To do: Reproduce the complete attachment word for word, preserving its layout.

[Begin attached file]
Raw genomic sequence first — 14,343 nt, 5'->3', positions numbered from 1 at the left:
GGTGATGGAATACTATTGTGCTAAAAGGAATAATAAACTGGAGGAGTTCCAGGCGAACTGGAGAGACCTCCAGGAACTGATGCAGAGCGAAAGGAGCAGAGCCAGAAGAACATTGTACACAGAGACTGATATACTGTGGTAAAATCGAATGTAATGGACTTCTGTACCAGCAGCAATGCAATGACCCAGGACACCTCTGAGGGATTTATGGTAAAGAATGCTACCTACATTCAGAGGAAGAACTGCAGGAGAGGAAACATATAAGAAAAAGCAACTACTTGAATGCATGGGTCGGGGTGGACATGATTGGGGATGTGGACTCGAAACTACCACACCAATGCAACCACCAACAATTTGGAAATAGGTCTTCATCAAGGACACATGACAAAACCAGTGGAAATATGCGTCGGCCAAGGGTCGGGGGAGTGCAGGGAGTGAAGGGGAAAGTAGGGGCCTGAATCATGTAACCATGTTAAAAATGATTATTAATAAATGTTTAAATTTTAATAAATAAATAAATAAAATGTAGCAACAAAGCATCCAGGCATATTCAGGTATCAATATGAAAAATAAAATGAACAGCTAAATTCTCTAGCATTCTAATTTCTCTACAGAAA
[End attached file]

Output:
Raw genomic sequence first — 14,343 nt, 5'->3', positions numbered from 1 at the left:
GGTGATGGAATACTATTGTGCTAAAAGGAATAATAAACTGGAGGAGTTCCAGGCGAACTGGAGAGACCTCCAGGAACTGATGCAGAGCGAAAGGAGCAGAGCCAGAAGAACATTGTACACAGAGACTGATATACTGTGGTAAAATCGAATGTAATGGACTTCTGTACCAGCAGCAATGCAATGACCCAGGACACCTCTGAGGGATTTATGGTAAAGAATGCTACCTACATTCAGAGGAAGAACTGCAGGAGAGGAAACATATAAGAAAAAGCAACTACTTGAATGCATGGGTCGGGGTGGACATGATTGGGGATGTGGACTCGAAACTACCACACCAATGCAACCACCAACAATTTGGAAATAGGTCTTCATCAAGGACACATGACAAAACCAGTGGAAATATGCGTCGGCCAAGGGTCGGGGGAGTGCAGGGAGTGAAGGGGAAAGTAGGGGCCTGAATCATGTAACCATGTTAAAAATGATTATTAATAAATGTTTAAATTTTAATAAATAAATAAATAAAATGTAGCAACAAAGCATCCAGGCATATTCAGGTATCAATATGAAAAATAAAATGAACAGCTAAATTCTCTAGCATTCTAATTTCTCTACAGAAA